Book interview: Dr Jillian Scudder, Astroquizzical
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It is through reaching an understanding of the universe that we reach a better understanding of our home planet, says author Jillian Scudder. To do that we need better telescopes, rockets and robotic exploration vehicles. Without these technologies we simply can’t push back the knowledge frontier.
“I think that people in general need to know more about space,” says Dr Jillian Scudder. “But then again, I’m a little bit biased.” Scudder, whose new book ‘Astroquizzical’ sets out to impart that knowledge, has gained this bias by being an astrophysicist and assistant professor at Oberlin College, Ohio. And yet, despite being heavily involved in academic research that she admits is ‘extremely technical’, her excellent debut book is all about making complex concepts, if not exactly easy to understand, then at least a little easier to grasp.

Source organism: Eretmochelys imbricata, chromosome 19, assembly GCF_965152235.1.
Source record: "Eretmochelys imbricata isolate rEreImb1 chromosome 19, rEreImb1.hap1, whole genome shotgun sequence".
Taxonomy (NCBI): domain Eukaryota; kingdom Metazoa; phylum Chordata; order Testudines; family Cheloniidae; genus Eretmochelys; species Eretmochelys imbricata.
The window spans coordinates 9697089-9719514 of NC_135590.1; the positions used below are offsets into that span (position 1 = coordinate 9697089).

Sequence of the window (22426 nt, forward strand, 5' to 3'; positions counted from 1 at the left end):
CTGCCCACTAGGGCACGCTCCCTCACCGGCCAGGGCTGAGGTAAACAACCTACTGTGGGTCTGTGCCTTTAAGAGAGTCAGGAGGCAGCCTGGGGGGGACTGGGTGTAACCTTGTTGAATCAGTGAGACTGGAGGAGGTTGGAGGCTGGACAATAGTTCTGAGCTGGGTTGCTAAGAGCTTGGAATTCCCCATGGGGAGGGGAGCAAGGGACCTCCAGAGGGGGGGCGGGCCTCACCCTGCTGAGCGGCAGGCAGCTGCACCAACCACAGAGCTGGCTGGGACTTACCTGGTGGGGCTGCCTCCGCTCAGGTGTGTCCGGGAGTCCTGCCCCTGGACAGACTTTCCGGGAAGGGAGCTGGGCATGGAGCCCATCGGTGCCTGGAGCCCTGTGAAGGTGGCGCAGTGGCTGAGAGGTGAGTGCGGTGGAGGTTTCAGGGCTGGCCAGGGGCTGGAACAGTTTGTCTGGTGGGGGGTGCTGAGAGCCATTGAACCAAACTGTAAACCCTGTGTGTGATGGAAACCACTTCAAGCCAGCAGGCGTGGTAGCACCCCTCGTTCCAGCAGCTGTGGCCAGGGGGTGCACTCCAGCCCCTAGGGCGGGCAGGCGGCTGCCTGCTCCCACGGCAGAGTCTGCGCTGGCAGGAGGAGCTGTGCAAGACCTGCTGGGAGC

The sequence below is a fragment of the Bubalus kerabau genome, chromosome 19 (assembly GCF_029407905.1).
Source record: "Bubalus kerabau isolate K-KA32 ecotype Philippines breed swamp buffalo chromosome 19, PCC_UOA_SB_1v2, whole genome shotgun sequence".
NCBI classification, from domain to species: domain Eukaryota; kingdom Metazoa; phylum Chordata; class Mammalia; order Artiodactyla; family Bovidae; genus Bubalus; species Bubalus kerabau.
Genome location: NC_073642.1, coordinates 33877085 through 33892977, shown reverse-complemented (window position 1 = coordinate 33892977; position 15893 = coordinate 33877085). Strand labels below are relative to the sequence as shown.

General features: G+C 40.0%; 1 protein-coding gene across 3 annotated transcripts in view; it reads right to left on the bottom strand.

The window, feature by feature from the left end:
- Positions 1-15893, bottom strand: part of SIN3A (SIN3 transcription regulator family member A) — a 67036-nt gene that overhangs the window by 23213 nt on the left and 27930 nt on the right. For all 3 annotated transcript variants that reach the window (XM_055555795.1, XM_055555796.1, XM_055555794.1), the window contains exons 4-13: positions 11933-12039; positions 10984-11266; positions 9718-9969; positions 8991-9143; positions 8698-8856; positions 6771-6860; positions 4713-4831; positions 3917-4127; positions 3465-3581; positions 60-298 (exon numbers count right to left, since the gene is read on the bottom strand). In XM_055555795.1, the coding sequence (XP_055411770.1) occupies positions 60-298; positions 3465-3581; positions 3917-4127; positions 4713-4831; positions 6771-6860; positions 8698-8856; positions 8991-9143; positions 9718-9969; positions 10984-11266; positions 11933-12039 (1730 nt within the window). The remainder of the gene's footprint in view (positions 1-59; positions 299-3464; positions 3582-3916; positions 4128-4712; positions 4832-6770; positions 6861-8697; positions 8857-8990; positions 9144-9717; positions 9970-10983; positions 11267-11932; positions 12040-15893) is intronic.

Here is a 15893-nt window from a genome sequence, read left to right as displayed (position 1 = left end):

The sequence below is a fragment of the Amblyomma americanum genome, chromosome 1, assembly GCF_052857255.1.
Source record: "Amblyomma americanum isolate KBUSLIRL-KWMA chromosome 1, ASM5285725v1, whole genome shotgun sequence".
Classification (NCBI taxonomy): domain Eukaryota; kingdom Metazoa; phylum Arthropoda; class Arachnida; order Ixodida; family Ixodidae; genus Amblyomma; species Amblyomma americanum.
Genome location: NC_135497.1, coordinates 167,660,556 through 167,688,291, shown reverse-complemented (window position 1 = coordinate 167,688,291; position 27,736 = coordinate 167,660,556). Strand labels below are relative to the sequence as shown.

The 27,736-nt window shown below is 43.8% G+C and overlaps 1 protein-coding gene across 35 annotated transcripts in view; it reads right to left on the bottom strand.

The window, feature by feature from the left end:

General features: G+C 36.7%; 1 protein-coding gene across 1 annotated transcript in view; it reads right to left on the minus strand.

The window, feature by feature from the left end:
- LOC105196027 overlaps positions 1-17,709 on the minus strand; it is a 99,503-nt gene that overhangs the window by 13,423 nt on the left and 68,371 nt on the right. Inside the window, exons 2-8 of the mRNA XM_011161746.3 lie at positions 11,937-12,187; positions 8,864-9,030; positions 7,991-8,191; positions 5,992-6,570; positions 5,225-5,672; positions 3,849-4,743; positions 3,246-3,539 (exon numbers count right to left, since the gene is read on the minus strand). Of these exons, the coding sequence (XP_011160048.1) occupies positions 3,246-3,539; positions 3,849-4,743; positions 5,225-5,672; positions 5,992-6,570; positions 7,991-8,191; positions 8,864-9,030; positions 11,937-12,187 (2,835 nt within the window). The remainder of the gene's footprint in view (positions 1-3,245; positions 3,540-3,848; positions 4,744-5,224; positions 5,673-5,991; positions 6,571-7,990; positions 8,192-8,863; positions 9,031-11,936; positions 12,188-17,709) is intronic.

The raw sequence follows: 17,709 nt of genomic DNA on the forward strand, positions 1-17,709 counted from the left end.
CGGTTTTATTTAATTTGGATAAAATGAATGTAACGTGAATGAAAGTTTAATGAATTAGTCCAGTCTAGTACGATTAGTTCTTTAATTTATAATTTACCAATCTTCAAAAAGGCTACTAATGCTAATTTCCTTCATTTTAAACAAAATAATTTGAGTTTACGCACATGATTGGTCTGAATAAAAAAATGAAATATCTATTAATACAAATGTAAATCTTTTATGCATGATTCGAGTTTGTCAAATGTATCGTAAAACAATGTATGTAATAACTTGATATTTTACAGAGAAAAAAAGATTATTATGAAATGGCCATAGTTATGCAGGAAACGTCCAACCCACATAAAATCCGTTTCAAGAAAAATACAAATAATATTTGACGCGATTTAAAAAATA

What makes ‘Astroquizzical’ special is that “it contains all those weird facts that I don’t get to talk about very often”. Developing her point, Scudder says that if you are going to start reading about space, “generally there is an agreed set of information that writers try to convey – basic facts about the universe and how it works. Because my book is based on things that other people have thought of – questions from students for example – you wind up delving into bits of astronomy and astrophysics that spark public curiosity, but are not commonly addressed. It’s a fun book for that reason, because these are not topics that trained scientists have come up with. They are more points of curiosity brought to me by the general public.”